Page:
By Gregg Hoffmann Special to Published Apr 02, 2007 at 5:28 AM

The season openers for the 1957 Braves and 1982 Brewers served as signs of things to come for both teams.

Warren Spahn pitched a four-hitter as the Braves beat the Cubs, 4-1, in the '57 opener at Wrigley Field.

Lew Burdette followed that up a couple days later with a six-hitter and Henry Aaron homered for the game's only run in a 1-0 victory over the Reds in the home opener at County Stadium.

"The Braves got off to a fast start that year, and most days I found myself in the middle of the action," Aaron recalled in the book, "I Had A Hammer." "I hit a home run against Hal Jeffcoat as Burdette shut out the Reds in the opener."

A crowd of 41,506 watched the start of a great season. The Braves won nine of 10 games in April, their best start since moving to Milwaukee in 1953.

"Six of those wins were against the Cincinnati Redlegs," Eddie Mathews recalled in Bob Buege's book, "Eddie Mathews and the National Pastime." "We always got into fights and rhubarbs with those guys, but we also had a lot of success against them.

"We played them in our home opener and Burdette beat them, 1-0. Throughout the whole game - in fact the whole season - the Reds were screaming and moaning about Burdette's spitter. They insisted he was juicing up the ball, which he was.

"Birdie Tebbetts was their manager, and he complained to the umpires about Burdette all the time. The Cincinnati hitters would ask the umpire time and time again to check the ball. Tebbetts even had movies taken of Lew when we were in Cincinnati, but they never figured out or proved he was throwing a wet one. I never found out either how he got his spitball going. He never would tell me. The CIA couldn't have found out. To this day, Lew won't tell me."

It was the fifth straight home opener win for the Braves. Once they lost an opener at County Stadium, a popular joke circulated: "You hear you can't drink beer at County Stadium anymore....They lost their opener."

Of course, that would have been a disaster for any self-respecting Milwaukee baseball fan if it had been true.

The 1982 Brewers clubbed the Blue Jays, 15-4, in the season opener at Exhibition Stadium in Toronto. Pete Vuckovich won the slugfest and benefited from a 16-hit attack, which set a Brewers' Opening Day record.

Cecil Cooper, Ben Oglivie and Robin Yount had three hits each. Cooper and Oglivie drove in four runs each.

"It was contagious," Yount said of the Brewers' offensive prowess in that opener and in the '82 season overall. "You saw all these big hitters and you find you're doing it too."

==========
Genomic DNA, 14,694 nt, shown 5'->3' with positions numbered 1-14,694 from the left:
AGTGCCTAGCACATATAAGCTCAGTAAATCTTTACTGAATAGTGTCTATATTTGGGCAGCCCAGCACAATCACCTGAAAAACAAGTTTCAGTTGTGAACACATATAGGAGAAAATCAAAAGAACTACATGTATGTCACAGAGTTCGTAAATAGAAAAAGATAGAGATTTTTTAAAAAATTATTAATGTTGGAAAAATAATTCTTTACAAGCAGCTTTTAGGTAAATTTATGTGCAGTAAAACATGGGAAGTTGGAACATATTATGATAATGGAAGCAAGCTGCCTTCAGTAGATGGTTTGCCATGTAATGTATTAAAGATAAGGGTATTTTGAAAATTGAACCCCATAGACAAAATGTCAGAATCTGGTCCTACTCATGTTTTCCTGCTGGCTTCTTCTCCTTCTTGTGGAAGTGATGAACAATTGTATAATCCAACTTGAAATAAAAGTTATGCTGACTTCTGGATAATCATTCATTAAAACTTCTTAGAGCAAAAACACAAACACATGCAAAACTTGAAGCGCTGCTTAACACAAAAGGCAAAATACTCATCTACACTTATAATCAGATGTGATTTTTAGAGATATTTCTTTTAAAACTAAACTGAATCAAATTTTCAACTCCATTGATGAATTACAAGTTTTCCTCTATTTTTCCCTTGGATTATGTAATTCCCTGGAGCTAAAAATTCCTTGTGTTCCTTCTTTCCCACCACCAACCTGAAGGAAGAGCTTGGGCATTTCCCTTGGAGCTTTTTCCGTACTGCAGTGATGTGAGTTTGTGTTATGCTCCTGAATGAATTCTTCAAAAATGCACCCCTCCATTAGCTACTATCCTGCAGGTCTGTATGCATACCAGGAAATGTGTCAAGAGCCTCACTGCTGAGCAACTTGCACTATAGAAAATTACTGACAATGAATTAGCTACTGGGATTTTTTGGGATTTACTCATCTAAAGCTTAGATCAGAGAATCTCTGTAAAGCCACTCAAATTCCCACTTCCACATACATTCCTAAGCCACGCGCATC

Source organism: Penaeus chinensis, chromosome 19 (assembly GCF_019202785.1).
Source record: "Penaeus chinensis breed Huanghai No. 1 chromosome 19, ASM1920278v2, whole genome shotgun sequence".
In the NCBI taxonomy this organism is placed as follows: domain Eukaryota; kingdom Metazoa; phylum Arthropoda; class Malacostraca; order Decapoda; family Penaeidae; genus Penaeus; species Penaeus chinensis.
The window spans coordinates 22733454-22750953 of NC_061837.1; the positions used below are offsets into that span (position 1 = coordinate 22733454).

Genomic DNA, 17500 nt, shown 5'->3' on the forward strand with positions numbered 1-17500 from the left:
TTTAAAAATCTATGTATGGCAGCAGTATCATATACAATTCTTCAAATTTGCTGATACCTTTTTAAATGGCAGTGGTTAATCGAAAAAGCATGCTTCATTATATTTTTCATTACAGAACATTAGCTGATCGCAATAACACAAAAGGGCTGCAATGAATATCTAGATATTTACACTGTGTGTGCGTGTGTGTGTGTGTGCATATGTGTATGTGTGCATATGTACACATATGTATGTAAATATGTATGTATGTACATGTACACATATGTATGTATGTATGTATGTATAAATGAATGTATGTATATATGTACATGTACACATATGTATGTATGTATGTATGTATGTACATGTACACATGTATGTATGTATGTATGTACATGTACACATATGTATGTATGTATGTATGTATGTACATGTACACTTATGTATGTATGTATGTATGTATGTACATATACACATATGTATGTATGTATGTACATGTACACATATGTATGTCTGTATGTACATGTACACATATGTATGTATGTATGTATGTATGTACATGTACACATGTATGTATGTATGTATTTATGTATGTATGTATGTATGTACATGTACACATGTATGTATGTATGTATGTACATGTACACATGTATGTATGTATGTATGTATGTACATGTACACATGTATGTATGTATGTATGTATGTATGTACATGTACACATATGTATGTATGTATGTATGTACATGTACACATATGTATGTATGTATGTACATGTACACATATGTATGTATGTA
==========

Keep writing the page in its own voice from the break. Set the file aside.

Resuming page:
The Brewers also whipped the Blue Jays, 14-5, in that opening series. They played at Cleveland before finally returning to Milwaukee to open the home season.

They did open at home on April 16 and lost in 10 innings to the Rangers. Reliever Danny Darwin, who later would become a Brewer, beat future Hall of Famer Rollie Fingers in that opener. A throng of 49,887-many who had to shift "sick days" to make it to the revised home opening date - watched the contest.

Moose Haas held the Rangers to one run through eight innings of the home opener, but Fingers, who would develop arm problems as the season went on, gave up three runs on five hits in relief.

The game would be an indicator of things to come in the early months of the '82 season, as the Brewers struggled to a 23-24 record. Then, Harvey Kuenn took over as manager in June, and the team soared.

The Brewers' Opening Day lineup in Toronto included: Paul Molitor 3B, Charlie Moore C, Cecil Cooper 1B, Ben Oglivie LF, Gorman Thomas CF, Larry Hisle DH, Robin Yount SS, Mark Brouhard RF, Jim Gantner 2B, Pete Vuckovich RHP.

Of course, by the time the Brewers reached the World Series, Hisle was on the disabled list, Moore had moved to right field and Brouhard had become a part-time player who would still contribute a great deal to the team's pennant win.

More will be documented on the milestones in the Braves' and Brewers' pennant drives in future stories in this monthly series.


Gregg Hoffmann Special to
Gregg Hoffmann is a veteran journalist, author and publisher of Midwest Diamond Report and Old School Collectibles Web sites. Hoffmann, a retired senior lecturer in journalism at UWM, writes The State Sports Buzz and Beyond Milwaukee on a monthly basis for OMC.